Published by Communications and Public Affairs (519) 824-4120, Ext. 56982 or 53338
April 26, 2000
Telling kids "Don't run with scissors' not enough, study says
Most young children know their parents' safety rules, but that knowledge has little effect on injury rates, according to a new study by University of Guelph researchers.
"Parents use a lot of rules --- don't run with scissors as an example --- so we studied what rules children actually understand," said psychology prof. Barbara Morrongiello. Along with students Corina Midgett and Roslyn Shields, she sought to identify predictors of children's injuries by studying four to six year-olds and their knowledge of their parents' safety rules.
"What we found is that children's knowledge of rules did not predict injury rates," Morrongiello said. "What does predict injury rates is children's compliance with these rules and the degree of supervision they receive."
Their findings appear in the current issue of The Journal of Pediatric Psychology.
There is little previous research available on the causes of unintentional injuries, which are the leading cause of childhood mortality for children over the age of one. Some 30,000 children throughout North America suffer permanent disabilities each year and 16 million are treated in emergency rooms. "There's lots of epidemiological evidence on the nature of injuries, but not the process of how injuries occur," said Morrongiello.
The researchers examined 97 parent-child pairs, interviewing parents about home safety and testing children with a home safety game developed especially for this study. They learned that the No. 1 problem is that 53 per cent of parents assume that their child's knowledge of the rules precludes their needing to worry about injury. "Parents know all about injury possibilities -- harmful medicines, bathtub falls, etc. -- and are aware of the necessity of childproofing," Morrongiello said, "but they also have specific beliefs about their child. "He's not a climber," parents will say, so they don't secure a bookcase. That's fine if they're right, but a problem if they're not."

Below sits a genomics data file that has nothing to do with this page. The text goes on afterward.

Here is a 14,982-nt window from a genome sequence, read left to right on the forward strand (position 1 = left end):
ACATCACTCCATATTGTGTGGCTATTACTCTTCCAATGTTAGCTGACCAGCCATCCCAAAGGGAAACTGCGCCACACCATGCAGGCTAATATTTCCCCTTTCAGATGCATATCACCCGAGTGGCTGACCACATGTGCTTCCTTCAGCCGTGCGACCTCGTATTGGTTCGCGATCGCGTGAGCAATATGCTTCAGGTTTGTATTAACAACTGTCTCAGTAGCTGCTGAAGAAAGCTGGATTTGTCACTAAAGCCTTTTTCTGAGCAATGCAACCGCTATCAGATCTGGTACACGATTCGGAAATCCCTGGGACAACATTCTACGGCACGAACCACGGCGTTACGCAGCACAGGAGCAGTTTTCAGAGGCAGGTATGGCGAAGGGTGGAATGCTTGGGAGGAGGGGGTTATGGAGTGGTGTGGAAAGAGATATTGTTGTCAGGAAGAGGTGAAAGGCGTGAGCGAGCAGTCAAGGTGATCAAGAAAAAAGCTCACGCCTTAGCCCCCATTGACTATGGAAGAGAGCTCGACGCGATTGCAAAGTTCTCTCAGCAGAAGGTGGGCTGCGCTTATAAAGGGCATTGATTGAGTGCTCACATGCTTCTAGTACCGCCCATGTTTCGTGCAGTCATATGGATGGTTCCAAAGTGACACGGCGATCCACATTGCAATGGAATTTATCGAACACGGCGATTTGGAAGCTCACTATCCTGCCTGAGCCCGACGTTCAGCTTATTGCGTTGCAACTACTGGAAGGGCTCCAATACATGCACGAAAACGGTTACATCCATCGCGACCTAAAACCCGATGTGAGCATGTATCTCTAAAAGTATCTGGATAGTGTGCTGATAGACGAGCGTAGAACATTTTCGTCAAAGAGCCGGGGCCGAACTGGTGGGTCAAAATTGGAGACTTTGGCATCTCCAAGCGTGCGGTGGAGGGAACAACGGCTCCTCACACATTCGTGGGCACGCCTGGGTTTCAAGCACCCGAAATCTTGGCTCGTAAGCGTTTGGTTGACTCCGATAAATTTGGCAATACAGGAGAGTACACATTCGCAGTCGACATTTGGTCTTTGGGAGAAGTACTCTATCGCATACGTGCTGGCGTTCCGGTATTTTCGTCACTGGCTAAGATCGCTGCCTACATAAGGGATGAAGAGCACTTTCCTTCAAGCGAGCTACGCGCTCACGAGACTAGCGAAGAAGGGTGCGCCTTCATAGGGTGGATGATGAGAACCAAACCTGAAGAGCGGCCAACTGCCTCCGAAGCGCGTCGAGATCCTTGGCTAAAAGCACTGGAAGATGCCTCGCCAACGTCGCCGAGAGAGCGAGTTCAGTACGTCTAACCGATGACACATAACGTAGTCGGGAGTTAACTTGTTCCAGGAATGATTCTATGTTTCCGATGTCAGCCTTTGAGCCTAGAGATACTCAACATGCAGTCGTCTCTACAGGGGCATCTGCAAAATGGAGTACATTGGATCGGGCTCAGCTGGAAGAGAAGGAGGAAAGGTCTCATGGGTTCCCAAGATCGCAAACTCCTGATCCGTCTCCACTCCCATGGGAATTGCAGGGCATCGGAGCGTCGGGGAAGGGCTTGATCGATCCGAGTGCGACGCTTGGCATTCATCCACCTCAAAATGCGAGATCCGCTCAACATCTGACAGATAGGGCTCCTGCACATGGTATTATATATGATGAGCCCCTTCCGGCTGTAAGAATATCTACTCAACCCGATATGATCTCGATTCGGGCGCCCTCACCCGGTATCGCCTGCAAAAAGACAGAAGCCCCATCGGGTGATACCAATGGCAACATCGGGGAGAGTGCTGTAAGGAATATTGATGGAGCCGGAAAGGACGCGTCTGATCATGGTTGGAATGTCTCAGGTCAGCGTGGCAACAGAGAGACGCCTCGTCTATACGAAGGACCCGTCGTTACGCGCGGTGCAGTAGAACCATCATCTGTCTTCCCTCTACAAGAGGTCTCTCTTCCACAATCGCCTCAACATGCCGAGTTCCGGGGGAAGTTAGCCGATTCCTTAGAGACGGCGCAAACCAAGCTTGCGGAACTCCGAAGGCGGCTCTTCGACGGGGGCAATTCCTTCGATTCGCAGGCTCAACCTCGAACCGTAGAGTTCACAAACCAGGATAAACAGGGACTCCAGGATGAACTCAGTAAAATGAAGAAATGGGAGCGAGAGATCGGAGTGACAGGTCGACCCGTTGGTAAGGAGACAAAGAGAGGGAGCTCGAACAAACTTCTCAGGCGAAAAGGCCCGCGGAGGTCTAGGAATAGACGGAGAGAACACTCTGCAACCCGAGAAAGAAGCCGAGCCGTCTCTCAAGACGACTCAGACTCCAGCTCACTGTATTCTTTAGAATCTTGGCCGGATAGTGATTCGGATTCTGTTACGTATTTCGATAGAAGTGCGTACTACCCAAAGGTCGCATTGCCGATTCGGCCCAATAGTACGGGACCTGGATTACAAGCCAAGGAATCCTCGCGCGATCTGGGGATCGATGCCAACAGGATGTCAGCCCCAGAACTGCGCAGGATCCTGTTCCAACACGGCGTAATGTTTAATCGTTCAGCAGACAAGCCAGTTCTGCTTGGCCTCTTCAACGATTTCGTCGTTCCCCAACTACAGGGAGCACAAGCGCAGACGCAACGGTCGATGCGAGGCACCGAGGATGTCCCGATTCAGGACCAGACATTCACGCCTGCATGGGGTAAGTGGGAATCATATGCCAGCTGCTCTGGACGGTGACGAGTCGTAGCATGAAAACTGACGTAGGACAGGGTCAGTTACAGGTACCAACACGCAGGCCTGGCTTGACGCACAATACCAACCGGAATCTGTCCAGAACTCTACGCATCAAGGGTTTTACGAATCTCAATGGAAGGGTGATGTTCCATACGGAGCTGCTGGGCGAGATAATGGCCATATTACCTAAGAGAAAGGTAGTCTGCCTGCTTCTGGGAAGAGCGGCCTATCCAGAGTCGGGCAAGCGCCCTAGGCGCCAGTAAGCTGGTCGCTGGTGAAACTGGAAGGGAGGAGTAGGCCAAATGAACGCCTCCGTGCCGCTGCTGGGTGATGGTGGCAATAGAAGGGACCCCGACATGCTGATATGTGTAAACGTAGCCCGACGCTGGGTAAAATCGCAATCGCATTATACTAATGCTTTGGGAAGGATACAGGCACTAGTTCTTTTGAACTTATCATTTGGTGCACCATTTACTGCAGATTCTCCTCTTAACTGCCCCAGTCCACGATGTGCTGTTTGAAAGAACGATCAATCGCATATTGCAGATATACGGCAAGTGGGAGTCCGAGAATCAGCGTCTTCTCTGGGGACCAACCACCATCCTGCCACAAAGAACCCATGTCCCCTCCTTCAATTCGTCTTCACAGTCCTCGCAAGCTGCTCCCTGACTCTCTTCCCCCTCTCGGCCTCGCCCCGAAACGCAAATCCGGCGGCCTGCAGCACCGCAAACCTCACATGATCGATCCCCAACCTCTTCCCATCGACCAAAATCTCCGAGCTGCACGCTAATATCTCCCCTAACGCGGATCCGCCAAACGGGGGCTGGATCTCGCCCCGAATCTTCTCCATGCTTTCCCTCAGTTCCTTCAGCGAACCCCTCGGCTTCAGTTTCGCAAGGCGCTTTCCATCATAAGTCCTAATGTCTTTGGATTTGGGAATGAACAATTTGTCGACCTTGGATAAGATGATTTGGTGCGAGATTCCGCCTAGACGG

The researchers found that children spontaneously named rules that matched those of their parents for only 46 per cent of the parents' rules. As a result, children's abilities to draw on home safety rules in deciding how to manage risks at home are probably insufficient for them to ensure their own safety. Consistent with this conclusion, children's knowledge of home safety rules did not relate to injury rates. In fact, the best predictors of children's injury rates were extent of parental supervision and children's compliance with home safety rules. Each was associated with lower injury rates.
The researchers also found that children can't reason in a new situation or a situation with a twist. They might understand that it's dangerous to climb on a chair, for example, but then go ahead and climb on a table. "Young children are very situation-specific," said Morrongiello. "If you say: "Don't touch these scissors," they will think you just can't touch those particular scissors. They don't generalize rules at young ages. Cognitively, they don't always understand choice and risk involved."
The researchers concluded that if childhood injuries are to be reduced, children must learn to consistently comply with the rules set by their parents and/or parents must supervise children to ensure compliance.
Contact: Prof. Barbara Morrongiello Department of Psychology (519) 824-4120, Ext. 3086
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